PI Original Ellyn Fortino Monday January 14th, 2013, 12:11pm

Community Group Brings Together Politicians, Religious and Community Leaders In A Call For Social Justice

Busloads of Chicago and suburban residents filed into the pews of a South Side church Sunday for an afternoon remembrance of Martin Luther King Jr. and called on a dozen elected officials to join their push for social and economic justice in the area.

Busloads of Chicago and suburban residents filed into the pews of a South Side church Sunday for an afternoon remembrance of Martin Luther King Jr. and called on a dozen elected officials to join their push for social and economic justice in the area.

Southsiders Organized for Unity and Liberation, or SOUL, supporters and faith-based leaders demanded a long-awaited arts and recreation center in Bronzeville, restoration of Chicago’s 31st Street bus route and a Cook County land bank.

“I know what it’s like to be a boy with limited means with no place to play when the weather gets cold,” said Andrew Lyke (pictured), director of the Archdiocese of Chicago’s office for black Catholics. “I know what happens when kids don’t have positive activities to occupy themselves.”

A recreational center for Bronzeville’s youth could be an antidote for the area’s crime, said Lyke, who grew up in the community’s former Ida B. Wells Homes.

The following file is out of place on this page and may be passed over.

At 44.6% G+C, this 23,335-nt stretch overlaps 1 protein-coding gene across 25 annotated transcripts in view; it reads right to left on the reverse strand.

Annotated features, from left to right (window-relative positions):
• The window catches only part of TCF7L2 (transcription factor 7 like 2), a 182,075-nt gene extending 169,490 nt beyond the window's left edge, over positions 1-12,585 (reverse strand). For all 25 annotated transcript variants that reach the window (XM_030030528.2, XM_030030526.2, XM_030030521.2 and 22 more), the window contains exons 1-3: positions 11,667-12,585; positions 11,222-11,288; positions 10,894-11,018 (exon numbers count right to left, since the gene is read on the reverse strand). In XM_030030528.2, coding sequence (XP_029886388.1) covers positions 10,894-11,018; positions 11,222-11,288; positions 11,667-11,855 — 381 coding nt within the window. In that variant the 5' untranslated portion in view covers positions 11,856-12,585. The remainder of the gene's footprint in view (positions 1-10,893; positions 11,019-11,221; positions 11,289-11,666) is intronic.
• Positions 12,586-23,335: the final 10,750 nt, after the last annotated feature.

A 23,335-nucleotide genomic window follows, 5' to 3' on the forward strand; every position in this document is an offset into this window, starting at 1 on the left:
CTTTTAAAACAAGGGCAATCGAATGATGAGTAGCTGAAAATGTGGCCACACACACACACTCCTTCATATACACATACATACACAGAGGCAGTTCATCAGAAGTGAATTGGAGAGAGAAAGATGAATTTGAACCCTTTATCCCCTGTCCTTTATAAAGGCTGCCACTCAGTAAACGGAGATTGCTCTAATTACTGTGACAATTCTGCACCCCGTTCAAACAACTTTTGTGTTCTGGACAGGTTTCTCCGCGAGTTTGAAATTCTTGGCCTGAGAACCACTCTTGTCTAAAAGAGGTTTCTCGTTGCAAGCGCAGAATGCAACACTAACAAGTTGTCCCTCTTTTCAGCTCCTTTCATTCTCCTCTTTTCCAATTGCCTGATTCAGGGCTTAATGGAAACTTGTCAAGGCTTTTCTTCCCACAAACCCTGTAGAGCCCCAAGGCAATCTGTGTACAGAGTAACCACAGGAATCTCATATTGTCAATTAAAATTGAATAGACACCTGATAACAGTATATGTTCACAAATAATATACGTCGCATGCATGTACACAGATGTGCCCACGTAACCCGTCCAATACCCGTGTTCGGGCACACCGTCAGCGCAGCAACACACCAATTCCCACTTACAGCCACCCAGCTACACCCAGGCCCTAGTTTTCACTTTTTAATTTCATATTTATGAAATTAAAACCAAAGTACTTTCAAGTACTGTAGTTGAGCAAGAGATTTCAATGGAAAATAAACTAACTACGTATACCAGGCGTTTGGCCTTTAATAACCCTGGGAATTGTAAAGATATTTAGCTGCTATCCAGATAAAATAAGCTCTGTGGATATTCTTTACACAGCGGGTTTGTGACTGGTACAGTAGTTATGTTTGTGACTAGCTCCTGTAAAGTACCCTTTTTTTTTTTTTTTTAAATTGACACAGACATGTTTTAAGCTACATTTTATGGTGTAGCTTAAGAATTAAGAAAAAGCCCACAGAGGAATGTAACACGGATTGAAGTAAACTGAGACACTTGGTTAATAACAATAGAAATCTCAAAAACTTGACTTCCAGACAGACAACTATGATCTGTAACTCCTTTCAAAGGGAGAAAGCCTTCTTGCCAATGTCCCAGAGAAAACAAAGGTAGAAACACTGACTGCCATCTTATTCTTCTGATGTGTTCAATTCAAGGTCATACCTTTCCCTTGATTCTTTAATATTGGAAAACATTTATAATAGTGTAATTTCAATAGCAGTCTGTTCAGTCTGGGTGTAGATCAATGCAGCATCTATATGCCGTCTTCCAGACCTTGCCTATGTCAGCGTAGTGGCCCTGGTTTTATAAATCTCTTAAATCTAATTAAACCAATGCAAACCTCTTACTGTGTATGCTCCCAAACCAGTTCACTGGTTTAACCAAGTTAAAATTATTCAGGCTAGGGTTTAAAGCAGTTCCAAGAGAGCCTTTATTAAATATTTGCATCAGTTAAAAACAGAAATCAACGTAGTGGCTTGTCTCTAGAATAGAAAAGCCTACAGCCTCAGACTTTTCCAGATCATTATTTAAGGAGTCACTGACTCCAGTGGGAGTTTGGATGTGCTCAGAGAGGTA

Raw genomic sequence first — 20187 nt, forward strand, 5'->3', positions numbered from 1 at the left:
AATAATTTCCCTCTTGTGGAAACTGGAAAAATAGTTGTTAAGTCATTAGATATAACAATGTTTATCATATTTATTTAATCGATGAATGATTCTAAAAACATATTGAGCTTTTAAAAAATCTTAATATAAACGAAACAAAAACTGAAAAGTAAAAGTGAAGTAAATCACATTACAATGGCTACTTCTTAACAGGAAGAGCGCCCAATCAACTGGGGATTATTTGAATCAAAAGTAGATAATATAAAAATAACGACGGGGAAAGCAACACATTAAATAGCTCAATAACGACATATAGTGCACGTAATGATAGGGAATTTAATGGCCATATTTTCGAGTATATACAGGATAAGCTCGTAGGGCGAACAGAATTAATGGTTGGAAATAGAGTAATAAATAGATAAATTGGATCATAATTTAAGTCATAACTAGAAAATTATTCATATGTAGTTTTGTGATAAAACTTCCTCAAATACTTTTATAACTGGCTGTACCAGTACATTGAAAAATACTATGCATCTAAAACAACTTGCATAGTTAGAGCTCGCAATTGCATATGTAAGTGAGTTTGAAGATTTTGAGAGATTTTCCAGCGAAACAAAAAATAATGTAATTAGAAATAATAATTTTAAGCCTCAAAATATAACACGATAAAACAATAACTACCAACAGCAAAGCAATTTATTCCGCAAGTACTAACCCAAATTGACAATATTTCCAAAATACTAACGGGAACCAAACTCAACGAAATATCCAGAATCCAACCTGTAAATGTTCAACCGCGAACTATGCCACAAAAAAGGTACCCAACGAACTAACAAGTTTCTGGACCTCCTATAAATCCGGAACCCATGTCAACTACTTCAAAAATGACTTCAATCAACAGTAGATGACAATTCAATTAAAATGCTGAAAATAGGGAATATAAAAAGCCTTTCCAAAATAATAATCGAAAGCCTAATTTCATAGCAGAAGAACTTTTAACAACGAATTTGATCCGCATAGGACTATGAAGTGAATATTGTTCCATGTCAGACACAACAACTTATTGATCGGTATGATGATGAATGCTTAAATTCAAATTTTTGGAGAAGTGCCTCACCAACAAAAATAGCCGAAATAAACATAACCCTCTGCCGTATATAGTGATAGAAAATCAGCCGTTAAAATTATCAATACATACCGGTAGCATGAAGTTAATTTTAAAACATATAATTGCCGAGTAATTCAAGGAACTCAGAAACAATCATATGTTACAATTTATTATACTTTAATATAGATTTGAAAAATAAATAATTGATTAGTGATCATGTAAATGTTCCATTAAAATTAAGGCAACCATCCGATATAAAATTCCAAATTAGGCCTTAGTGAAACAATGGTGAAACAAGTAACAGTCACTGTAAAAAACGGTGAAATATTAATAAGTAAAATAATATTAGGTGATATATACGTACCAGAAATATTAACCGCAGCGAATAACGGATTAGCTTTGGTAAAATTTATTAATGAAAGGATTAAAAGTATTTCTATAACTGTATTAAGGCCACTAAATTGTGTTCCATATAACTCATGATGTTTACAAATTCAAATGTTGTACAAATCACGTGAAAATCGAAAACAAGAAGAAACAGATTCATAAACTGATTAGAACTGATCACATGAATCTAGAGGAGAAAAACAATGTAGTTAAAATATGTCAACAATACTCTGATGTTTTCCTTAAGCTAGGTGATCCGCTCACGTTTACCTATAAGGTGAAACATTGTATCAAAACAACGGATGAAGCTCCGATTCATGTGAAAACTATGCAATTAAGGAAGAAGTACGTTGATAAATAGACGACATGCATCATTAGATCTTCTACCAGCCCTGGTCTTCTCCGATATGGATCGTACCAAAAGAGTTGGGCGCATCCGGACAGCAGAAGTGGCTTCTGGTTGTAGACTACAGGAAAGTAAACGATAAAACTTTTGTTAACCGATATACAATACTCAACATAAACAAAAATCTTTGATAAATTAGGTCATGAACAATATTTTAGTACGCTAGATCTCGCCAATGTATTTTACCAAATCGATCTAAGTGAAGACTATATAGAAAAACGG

He said he wants future Bronzeville generations to have more safe places to play than when he was a child.

Other neighborhoods in the city have large, state of the art field houses with multiple gyms and an indoor pool.

But there are no such field houses from the Loop to 55th Street and southeast of the Dan Ryan Expressway, he said.

On the other hand, eight field houses are located west of the Dan Ryan Expressway to Western Avenue, Lyke added.

“So not only does Bronzeville need a field house, it is a matter of equity that we have one.”

Ald. Will Burns (4th) and William Towns, assistant vice president of neighborhood initiatives at the University of Chicago, both committed to making the estimated $20 million field house with an arts center, indoor pool, two gyms and an exercise room a reality.

“Our young people need something positive to do and a place they can be safe and off the streets after school,” said Burns, who agreed to set up a community stakeholder’s meeting about the field house within 60 days.

There was also overwhelming support for the former 31st Street bus route, which ran from Little Village to the Museum Campus, to start up service. The city stopped the route in 1998.

C. W. Chang with the Coalition for a Better Chinese American Community said thousands of residents from Chinatown and Bridgeport, among other neighborhoods, struggle to get to school, work and around town because there’s no 31st Street bus.

“It would help our residents and spark economic growth in this area,” Chang said. 

Ald. James Balcer (11th), State Rep. Esther Golar (D-Chicago) and State Rep. Ken Dunkin (D-Chicago) all vowed to help get the bus running again.

“I was at the CTA meetings with you,” Balcer said to the Rev. Tom Gaulke of First Lutheran Church of the Trinity, who called on the three lawmakers for action. “I will continue to stand with you and with the organizations. I know the seniors. I know the school children.”